In the current exercise assignment of the Functional Programming course I'm doing, we've got to make a memoized version of a given function. To explain memoization, the following example is given:

```
fiblist = [ fibm x | x <- [0..]]
fibm 0 = 0
fibm 1 = 1
fibm n = fiblist !! (n-1) + fiblist !! (n-2)
```

But I don't fully understand how this works.

Let's call `fibm 3`

.

```
fibm 3
--> fiblist !! 2 + fibList 1
--> [fibm 0, fibm 1, fibm 2] !! 2 + [fibm 0, fibm 1] !! 1
--> fibm 2 + fibm 1
--> (fiblist !! 1 + fiblist 0) + 1
--> ([fibm 0, fibm 1] !! 1 + [fibm 0] !! 0) + 1
--> (fibm 1 + fibm 0) + 1
--> 1 + 0 + 1
--> 2
```

From other questions/answers and googling I learned that somehow, the evaluated fiblist is shared between calls.

Does this mean that, for example, for `fiblist !! 2 + fiblist !! 1`

, the list values are only calculated once for `fiblist !! 2`

and then just reused for `fiblist !! 1`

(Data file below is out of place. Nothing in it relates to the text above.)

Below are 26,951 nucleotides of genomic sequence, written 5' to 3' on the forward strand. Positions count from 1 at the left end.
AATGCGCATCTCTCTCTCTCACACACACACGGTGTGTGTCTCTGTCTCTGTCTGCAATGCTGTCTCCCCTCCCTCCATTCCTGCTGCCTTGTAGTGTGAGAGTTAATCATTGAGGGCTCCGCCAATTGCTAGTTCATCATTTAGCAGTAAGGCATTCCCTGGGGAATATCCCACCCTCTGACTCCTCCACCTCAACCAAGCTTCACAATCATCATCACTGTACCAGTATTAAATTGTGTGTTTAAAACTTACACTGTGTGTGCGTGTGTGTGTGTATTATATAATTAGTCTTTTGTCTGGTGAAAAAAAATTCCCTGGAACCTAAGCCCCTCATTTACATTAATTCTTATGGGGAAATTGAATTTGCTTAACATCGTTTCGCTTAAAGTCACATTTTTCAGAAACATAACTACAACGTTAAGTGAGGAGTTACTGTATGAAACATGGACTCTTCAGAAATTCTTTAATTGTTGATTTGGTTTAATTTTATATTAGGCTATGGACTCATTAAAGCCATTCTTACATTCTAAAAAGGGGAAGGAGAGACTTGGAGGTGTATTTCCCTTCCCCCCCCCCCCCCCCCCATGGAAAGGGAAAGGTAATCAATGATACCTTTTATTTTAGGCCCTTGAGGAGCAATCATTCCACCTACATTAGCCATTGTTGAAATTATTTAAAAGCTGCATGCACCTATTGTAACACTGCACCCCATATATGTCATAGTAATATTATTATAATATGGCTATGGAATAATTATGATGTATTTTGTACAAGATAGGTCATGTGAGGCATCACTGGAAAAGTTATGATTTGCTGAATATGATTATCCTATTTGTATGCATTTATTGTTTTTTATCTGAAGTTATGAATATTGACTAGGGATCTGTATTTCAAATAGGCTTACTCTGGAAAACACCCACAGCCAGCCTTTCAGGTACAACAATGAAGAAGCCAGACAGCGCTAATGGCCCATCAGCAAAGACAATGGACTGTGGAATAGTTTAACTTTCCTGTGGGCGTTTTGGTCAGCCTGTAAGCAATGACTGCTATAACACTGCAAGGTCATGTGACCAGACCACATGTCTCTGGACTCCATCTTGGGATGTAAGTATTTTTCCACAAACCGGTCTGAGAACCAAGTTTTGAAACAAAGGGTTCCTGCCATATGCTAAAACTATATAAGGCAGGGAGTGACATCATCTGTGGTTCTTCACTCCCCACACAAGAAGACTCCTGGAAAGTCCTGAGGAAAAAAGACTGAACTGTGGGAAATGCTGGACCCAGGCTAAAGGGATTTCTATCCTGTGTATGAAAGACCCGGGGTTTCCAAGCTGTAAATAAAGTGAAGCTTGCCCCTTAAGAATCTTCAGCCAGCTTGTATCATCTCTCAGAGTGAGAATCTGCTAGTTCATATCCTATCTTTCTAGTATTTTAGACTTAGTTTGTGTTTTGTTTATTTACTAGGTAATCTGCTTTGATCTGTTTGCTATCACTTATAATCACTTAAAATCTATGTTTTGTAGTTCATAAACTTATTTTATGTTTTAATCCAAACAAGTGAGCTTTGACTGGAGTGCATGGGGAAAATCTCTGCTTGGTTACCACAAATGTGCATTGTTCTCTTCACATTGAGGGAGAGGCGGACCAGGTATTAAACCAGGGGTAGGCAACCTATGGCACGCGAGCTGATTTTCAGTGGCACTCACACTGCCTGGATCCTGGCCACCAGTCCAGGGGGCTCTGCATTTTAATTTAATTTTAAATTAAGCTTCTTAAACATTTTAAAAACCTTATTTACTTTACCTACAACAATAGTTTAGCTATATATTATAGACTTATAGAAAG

?

Then the two fibonacci numbers are calculated only once per call, so no exponential number of calls. But what about the "lower" levels of the call in the `fiblist`

function? How do they benefit from the calculated `fiblist`

in the original `fibm`

call?

`if (f x) > 0 then f x else 0`

where`f x`

is some expensive function call. Will`f x`

be recalculated if the if-condition is true, or will the value simply be reused? – user42179 Mar 21 '13 at 10:03`fiblist !! n`

is going to be`O(n)`

, and I believe that calculating`fibm n`

the first time evaluates`fiblist !! i`

for every`i < n`

, which is`O(n^2)`

. You could do better... – Itai Zukerman Mar 21 '13 at 12:08borderline duplicaterelated question: stackoverflow.com/questions/11466284/… . – Will Ness Mar 21 '13 at 21:37